- Developers can use Kivy on any platform that they like including phone operating systems like Android and iOS and desktop systems such as Windows and Linux. It also runs flawlessly on an ARM-based Raspberry Pi system.
- A lot of the Kivy widgets have multi-touch and touch gesture support out of the box. The developers of Kivy have also provided a library to record and understand gestures made by the user, such as a left to right or a right to left horizontal swipe.
- KV language, while amazing at creating UI elements, isn’t suitable for code compilation on its own.
- Kivy can be a bit slow at times as building, compiling, and testing mobile apps can take a lot of unnecessary time.
- The package sizes on Kivy are needlessly big as it offers little to no optimization in the size department.
- The Kivy community is not entirely nonexistent but is certainly fairly small and inactive when compared to competing platforms.
- Kivy can sometimes take a while to get updates for the latest Android APIs.
- Flutter offers a coding feature known as hot reload. It allows developers to see the changes that they are making in the code in real-time. This significantly speeds up the coding process. Devs can also pause the code at any moment, make necessary changes to it, and restart from the place they stopped.
- The widget support of Flutter is certainly the highlight of its pros. All of the widgets are available in both Android and iOS styles. Developers can also customize them to a great extent. Starting from a robust base and customizing it to the way you want it to be is much easier and more time-efficient than building one from scratch.
- The language used in Flutter, Dart, is closely integrated with the ARM codebase of devices such as smartphones. This makes the overall app launch times super short and speeds up the general process of the app.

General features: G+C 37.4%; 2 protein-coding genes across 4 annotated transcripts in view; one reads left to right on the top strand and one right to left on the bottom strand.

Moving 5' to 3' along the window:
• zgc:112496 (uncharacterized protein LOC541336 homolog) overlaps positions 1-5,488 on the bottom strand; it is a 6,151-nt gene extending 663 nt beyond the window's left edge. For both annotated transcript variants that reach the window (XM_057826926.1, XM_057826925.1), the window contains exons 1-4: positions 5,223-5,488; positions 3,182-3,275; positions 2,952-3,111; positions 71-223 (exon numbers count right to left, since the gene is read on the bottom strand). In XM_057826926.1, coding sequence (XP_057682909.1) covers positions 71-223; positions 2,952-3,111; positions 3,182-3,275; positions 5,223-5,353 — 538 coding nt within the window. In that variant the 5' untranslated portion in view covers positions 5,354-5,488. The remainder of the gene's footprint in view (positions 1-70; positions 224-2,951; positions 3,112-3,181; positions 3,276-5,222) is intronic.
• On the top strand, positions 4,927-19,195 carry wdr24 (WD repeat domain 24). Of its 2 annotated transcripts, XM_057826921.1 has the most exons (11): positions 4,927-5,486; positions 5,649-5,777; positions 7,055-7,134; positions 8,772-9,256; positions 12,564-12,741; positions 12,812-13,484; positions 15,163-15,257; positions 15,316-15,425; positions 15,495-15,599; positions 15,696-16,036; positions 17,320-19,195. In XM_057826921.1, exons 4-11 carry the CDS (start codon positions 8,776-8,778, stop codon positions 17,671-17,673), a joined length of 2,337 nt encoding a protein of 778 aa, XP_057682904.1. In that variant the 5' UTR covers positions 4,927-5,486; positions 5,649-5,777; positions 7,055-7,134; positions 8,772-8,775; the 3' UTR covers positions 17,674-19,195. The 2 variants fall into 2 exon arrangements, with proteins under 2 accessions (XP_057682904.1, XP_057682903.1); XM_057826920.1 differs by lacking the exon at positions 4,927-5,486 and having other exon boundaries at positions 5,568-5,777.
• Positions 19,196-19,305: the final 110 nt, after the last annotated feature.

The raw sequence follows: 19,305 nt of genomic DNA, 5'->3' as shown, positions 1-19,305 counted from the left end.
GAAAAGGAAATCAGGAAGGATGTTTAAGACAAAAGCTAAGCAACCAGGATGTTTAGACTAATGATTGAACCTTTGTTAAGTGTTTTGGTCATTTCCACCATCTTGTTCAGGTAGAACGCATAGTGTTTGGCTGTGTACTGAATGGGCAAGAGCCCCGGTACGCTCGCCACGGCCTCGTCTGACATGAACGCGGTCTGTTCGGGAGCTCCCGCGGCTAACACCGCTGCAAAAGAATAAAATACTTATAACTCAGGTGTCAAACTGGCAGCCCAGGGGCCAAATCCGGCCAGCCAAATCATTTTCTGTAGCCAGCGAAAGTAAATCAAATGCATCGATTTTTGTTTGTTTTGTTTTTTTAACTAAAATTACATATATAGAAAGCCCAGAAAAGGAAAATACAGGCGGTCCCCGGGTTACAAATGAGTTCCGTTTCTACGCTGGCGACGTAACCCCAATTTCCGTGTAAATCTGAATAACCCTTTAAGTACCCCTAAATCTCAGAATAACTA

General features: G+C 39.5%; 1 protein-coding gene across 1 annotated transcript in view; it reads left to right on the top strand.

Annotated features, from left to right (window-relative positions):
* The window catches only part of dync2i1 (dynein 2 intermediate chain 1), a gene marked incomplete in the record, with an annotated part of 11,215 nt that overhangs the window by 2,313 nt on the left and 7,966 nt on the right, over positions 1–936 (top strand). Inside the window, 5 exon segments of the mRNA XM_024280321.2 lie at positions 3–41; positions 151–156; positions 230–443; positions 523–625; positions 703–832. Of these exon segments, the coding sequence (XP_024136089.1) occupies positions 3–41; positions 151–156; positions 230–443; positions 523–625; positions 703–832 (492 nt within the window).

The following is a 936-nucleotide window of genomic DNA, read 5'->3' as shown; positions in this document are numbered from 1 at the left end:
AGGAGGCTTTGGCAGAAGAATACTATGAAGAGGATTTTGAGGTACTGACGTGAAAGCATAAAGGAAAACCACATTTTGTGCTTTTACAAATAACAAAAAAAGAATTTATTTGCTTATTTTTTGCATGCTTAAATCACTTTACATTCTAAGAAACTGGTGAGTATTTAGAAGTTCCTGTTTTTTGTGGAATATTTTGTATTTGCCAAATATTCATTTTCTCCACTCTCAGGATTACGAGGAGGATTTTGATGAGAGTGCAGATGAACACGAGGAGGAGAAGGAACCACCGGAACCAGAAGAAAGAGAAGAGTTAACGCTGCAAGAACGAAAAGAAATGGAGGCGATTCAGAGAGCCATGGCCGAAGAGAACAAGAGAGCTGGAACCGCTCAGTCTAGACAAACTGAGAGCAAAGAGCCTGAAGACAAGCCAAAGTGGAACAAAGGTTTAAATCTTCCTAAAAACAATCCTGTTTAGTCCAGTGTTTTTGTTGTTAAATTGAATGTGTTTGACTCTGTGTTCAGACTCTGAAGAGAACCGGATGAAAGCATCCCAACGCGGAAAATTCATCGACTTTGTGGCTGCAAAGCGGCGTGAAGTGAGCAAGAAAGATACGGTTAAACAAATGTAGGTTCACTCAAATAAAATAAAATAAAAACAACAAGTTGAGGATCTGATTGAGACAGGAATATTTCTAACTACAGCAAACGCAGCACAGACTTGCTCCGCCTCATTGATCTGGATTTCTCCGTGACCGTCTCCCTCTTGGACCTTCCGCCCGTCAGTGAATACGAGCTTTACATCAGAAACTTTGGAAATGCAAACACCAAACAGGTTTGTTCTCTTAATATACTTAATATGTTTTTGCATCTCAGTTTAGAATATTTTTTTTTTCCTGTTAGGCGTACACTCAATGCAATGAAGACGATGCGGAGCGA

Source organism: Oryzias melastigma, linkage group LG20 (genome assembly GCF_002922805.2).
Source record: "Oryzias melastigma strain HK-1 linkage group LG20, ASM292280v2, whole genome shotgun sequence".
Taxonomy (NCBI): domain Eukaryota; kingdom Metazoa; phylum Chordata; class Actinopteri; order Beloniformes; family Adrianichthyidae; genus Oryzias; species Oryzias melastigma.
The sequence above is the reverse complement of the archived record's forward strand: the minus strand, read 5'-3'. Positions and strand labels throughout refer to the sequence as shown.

- The custom UI development capabilities of Flutter allow brands to keep their apps consistent and similar-looking across the platforms. This ensures that brands with a distinct visual identity keep it regardless of the device’s operating system.
- Flutter is relatively new to the mobile development framework industry. Thus, third-party library support is certainly lacking in many places, and a lot of the well-known libraries are not available.
- It adds an extra learning hurdle. While it isn’t difficult to learn the system, programmers do have to learn Dart before they can start using Flutter to its maximum potential and create their desired UI elements.
- Flutter is not suitable for apps that require the use of native libraries, have a lot of interaction with device hardware on a point level, or have augmented reality/ virtual reality elements in it.
Both Kivy and Flutter are amazing application UI development frameworks. They offer handy tools that save developers and programmers an unimaginable amount of time while also making the apps look super clean and modern. Both have their pros and cons, and neither is better than the other on an objective level. Choosing one over the other is based on your specific requirements and development environment, as neither Kivy nor Flutter have every single feature. So, make sure to dig deep in their respective documentation to find out the one that works for you.